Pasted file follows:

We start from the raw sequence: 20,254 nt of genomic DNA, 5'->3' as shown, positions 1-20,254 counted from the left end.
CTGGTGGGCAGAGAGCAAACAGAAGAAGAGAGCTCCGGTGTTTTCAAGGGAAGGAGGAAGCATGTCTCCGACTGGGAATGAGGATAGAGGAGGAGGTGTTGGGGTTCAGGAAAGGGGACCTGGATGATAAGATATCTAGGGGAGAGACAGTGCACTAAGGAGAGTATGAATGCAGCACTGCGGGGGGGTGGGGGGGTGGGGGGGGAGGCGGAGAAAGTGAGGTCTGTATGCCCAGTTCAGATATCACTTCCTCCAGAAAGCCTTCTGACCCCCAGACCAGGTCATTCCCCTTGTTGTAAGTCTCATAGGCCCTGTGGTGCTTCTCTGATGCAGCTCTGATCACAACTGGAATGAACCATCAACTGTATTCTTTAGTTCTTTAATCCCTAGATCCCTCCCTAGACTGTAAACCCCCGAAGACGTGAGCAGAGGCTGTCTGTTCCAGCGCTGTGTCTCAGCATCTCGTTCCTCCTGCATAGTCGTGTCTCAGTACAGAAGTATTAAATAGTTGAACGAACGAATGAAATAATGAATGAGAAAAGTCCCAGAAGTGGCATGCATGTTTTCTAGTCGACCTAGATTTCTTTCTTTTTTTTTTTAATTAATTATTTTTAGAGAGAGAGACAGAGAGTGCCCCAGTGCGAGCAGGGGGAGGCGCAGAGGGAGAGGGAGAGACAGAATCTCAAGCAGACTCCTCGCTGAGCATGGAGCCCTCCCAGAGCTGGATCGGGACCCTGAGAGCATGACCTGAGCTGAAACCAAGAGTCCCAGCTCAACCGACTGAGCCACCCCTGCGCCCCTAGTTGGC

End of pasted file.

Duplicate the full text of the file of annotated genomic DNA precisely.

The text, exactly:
We start from the raw sequence: 20,254 nt of genomic DNA, 5'->3' as shown, positions 1-20,254 counted from the left end.
CTGGTGGGCAGAGAGCAAACAGAAGAAGAGAGCTCCGGTGTTTTCAAGGGAAGGAGGAAGCATGTCTCCGACTGGGAATGAGGATAGAGGAGGAGGTGTTGGGGTTCAGGAAAGGGGACCTGGATGATAAGATATCTAGGGGAGAGACAGTGCACTAAGGAGAGTATGAATGCAGCACTGCGGGGGGGTGGGGGGGTGGGGGGGGAGGCGGAGAAAGTGAGGTCTGTATGCCCAGTTCAGATATCACTTCCTCCAGAAAGCCTTCTGACCCCCAGACCAGGTCATTCCCCTTGTTGTAAGTCTCATAGGCCCTGTGGTGCTTCTCTGATGCAGCTCTGATCACAACTGGAATGAACCATCAACTGTATTCTTTAGTTCTTTAATCCCTAGATCCCTCCCTAGACTGTAAACCCCCGAAGACGTGAGCAGAGGCTGTCTGTTCCAGCGCTGTGTCTCAGCATCTCGTTCCTCCTGCATAGTCGTGTCTCAGTACAGAAGTATTAAATAGTTGAACGAACGAATGAAATAATGAATGAGAAAAGTCCCAGAAGTGGCATGCATGTTTTCTAGTCGACCTAGATTTCTTTCTTTTTTTTTTTAATTAATTATTTTTAGAGAGAGAGACAGAGAGTGCCCCAGTGCGAGCAGGGGGAGGCGCAGAGGGAGAGGGAGAGACAGAATCTCAAGCAGACTCCTCGCTGAGCATGGAGCCCTCCCAGAGCTGGATCGGGACCCTGAGAGCATGACCTGAGCTGAAACCAAGAGTCCCAGCTCAACCGACTGAGCCACCCCTGCGCCCCTAGTTGGC